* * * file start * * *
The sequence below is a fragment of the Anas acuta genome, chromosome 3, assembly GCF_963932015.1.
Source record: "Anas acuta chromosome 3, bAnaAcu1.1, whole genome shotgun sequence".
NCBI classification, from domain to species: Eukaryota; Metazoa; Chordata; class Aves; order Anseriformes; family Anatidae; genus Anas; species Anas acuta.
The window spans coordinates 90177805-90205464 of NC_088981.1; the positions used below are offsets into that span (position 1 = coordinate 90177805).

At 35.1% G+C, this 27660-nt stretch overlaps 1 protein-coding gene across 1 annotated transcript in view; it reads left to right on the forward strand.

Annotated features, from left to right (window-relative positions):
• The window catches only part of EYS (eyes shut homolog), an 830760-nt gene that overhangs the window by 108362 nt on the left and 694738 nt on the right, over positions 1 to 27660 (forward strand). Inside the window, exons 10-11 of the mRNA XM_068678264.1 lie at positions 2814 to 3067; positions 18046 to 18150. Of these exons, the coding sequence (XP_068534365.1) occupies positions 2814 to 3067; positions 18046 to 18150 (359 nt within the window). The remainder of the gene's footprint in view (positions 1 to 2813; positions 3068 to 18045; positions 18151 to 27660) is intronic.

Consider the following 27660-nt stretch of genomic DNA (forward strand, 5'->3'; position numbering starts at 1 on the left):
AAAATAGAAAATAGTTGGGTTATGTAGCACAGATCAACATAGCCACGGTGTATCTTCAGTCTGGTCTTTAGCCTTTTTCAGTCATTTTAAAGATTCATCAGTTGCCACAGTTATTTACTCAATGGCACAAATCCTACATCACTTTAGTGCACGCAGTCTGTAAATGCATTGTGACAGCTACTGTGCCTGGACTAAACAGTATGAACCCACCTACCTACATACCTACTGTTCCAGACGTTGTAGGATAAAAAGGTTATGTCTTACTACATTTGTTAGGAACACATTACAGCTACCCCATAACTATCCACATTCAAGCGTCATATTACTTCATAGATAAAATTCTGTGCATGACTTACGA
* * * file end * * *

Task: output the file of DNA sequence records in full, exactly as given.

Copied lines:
The sequence below is a fragment of the Anas acuta genome, chromosome 3, assembly GCF_963932015.1.
Source record: "Anas acuta chromosome 3, bAnaAcu1.1, whole genome shotgun sequence".
NCBI classification, from domain to species: Eukaryota; Metazoa; Chordata; class Aves; order Anseriformes; family Anatidae; genus Anas; species Anas acuta.
The window spans coordinates 90177805-90205464 of NC_088981.1; the positions used below are offsets into that span (position 1 = coordinate 90177805).

At 35.1% G+C, this 27660-nt stretch overlaps 1 protein-coding gene across 1 annotated transcript in view; it reads left to right on the forward strand.

Annotated features, from left to right (window-relative positions):
• The window catches only part of EYS (eyes shut homolog), an 830760-nt gene that overhangs the window by 108362 nt on the left and 694738 nt on the right, over positions 1 to 27660 (forward strand). Inside the window, exons 10-11 of the mRNA XM_068678264.1 lie at positions 2814 to 3067; positions 18046 to 18150. Of these exons, the coding sequence (XP_068534365.1) occupies positions 2814 to 3067; positions 18046 to 18150 (359 nt within the window). The remainder of the gene's footprint in view (positions 1 to 2813; positions 3068 to 18045; positions 18151 to 27660) is intronic.

Consider the following 27660-nt stretch of genomic DNA (forward strand, 5'->3'; position numbering starts at 1 on the left):
AAAATAGAAAATAGTTGGGTTATGTAGCACAGATCAACATAGCCACGGTGTATCTTCAGTCTGGTCTTTAGCCTTTTTCAGTCATTTTAAAGATTCATCAGTTGCCACAGTTATTTACTCAATGGCACAAATCCTACATCACTTTAGTGCACGCAGTCTGTAAATGCATTGTGACAGCTACTGTGCCTGGACTAAACAGTATGAACCCACCTACCTACATACCTACTGTTCCAGACGTTGTAGGATAAAAAGGTTATGTCTTACTACATTTGTTAGGAACACATTACAGCTACCCCATAACTATCCACATTCAAGCGTCATATTACTTCATAGATAAAATTCTGTGCATGACTTACGA